Acts 1 - 12
Jesus’ last recorded words before His ascension—“you shall be witnesses to Me in Jerusalem, and in all Judea and Samaria, and to the end of the earth” (1:8)—prompted the great exploits recorded in the Book of Acts. Empowered by the Holy Spirit, godly men and women took seriously their Lord’s final words and began to spread the news of the risen Savior to the most remote corners of the known world.
As the second volume in a two-part work by Luke, this book originally might have had no separate title. But all available Greek manuscripts designate it by the title Praxeis, “Acts,” or by an expanded title such as, “The Acts of the Apostles.” The term Praxeis was commonly used in Greek literature to summarize the accomplishments of outstanding men.
While the apostles are mentioned collectively at several points, this book emphasizes the acts of Peter (chapters 1–12) and of Paul (13–28). Peter took an immediate leadership role in the church at Jerusalem, while Paul took the lead in expanding the reach of the church to the Gentiles outside of Israel.
The Book of Acts covers about the first three decades of the church after the resurrection of Christ and spotlights important events that took place from Jerusalem to Rome. Scholars have noted and appreciated its careful attention to recording not only the successes of the early church, but also its challenges (see, for example, Acts 5:1–11; 11:1, 2; 15:1–5, 36–40).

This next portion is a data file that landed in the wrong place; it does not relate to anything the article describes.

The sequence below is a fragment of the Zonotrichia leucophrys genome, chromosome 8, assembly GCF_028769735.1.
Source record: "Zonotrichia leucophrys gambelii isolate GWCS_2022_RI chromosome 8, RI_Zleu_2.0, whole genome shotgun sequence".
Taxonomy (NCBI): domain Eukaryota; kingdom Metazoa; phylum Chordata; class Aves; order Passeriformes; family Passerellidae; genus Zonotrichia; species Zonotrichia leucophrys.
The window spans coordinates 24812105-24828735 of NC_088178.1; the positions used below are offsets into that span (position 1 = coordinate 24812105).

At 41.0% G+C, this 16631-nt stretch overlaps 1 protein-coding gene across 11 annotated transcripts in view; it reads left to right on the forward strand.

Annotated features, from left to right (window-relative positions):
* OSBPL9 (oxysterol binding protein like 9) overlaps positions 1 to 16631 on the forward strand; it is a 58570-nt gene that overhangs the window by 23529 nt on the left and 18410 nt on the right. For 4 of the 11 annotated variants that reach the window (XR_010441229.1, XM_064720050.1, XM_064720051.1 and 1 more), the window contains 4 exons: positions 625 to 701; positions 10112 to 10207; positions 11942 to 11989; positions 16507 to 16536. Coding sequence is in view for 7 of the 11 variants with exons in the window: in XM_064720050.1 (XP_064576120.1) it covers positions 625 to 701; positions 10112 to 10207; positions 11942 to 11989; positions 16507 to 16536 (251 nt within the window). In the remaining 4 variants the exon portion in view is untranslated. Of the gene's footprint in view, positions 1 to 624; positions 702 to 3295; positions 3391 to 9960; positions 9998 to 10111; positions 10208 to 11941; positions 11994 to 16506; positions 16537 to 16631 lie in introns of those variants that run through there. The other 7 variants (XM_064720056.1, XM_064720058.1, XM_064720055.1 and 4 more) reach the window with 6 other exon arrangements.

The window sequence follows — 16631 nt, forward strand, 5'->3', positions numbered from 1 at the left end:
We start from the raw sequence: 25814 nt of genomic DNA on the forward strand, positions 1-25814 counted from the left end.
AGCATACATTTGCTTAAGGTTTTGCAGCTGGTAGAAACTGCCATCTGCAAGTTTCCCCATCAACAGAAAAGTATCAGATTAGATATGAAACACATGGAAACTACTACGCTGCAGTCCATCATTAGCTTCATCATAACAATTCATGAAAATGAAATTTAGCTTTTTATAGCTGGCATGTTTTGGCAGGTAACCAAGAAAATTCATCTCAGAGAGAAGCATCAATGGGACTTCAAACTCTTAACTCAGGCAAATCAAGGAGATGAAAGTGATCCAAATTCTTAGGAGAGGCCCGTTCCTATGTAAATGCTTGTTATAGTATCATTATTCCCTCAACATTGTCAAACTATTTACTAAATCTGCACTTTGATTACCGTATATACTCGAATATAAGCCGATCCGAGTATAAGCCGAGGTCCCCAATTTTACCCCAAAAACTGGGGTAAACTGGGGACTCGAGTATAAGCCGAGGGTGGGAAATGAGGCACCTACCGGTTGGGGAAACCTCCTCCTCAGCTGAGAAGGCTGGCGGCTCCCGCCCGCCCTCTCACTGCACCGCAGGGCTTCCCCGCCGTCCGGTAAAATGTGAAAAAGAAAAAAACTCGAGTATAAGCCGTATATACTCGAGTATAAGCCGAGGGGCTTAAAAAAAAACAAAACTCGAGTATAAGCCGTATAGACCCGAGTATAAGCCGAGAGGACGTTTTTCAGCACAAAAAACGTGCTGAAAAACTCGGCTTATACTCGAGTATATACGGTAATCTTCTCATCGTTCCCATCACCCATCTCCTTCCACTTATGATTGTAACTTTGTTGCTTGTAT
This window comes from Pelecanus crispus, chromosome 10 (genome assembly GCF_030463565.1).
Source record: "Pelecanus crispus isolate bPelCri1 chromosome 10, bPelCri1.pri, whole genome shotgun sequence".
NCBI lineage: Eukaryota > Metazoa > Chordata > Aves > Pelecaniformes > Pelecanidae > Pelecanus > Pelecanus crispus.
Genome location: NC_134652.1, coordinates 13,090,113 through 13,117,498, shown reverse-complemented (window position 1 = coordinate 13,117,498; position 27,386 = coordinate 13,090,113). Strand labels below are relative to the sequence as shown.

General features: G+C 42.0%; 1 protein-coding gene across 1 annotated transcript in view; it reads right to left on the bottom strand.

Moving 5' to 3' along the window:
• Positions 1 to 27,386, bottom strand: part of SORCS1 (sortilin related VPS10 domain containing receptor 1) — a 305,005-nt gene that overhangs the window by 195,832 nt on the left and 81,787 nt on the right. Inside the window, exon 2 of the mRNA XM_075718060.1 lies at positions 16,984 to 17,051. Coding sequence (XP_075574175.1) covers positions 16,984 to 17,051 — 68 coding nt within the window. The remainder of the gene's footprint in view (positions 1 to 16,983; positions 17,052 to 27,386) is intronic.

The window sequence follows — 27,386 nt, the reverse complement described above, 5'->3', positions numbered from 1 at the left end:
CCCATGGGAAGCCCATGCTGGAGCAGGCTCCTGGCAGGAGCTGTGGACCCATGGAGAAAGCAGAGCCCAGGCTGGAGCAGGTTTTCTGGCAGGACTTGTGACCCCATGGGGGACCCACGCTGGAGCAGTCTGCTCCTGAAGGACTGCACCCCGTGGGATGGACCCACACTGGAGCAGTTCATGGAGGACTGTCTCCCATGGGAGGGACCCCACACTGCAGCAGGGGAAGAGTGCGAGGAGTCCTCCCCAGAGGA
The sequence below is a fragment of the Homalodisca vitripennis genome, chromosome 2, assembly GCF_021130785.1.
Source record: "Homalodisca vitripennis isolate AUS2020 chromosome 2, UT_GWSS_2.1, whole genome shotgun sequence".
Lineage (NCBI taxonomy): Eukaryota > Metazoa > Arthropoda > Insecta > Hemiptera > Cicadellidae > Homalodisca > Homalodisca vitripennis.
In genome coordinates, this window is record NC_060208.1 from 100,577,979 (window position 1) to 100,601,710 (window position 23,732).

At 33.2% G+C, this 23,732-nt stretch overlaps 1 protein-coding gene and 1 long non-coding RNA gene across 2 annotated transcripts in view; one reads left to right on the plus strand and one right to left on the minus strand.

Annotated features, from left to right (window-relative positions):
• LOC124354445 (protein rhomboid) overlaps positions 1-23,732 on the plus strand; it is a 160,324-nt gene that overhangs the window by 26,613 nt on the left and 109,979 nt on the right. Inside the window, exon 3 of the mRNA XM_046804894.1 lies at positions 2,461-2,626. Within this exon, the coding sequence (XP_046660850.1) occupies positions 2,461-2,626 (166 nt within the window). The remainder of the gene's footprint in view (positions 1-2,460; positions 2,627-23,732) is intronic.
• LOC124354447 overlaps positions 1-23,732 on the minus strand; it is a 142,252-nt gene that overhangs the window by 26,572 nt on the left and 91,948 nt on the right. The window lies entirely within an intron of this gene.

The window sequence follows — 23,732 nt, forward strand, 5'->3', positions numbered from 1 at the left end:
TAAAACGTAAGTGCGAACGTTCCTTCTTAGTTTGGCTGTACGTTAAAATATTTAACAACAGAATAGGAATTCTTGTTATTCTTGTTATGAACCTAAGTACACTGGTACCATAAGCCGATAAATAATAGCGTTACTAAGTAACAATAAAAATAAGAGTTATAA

Themes: The Book of Acts highlights the apostles’ preaching regarding the resurrected Savior, Jesus Christ, and emphasizes how the Holy Spirit empowered, guided, protected and encouraged the members of the church to boldly serve as witnesses for Jesus.
Author: The physician Luke, who uses the pronoun “we” during some of the narrative.
Time: Some scholars believe the book was written about A.D. 63, while others prefer a date of A.D. 70 or later.
Structure: Each section of the book (chapters 1–7; 8–12; 13–28) focuses on a particular audience, a key personality, and a significant phase in the expansion of the gospel message. Acts begins with the ascension of Christ and moves through the coming of the Holy Spirit and the growth of the church in Jerusalem (1–7). The book next focuses on the expansion of the church to the surrounding area after an outbreak of persecution (8–12), and then it shifts focus to the three missionary journeys and the imprisonment journey of Paul that took the gospel message to Greece and other parts of Europe (13–28).
Charles F. Stanley, The Charles F. Stanley Life Principles Bible: New King James Version (Nashville, TN: Nelson Bibles, 2005), Ac.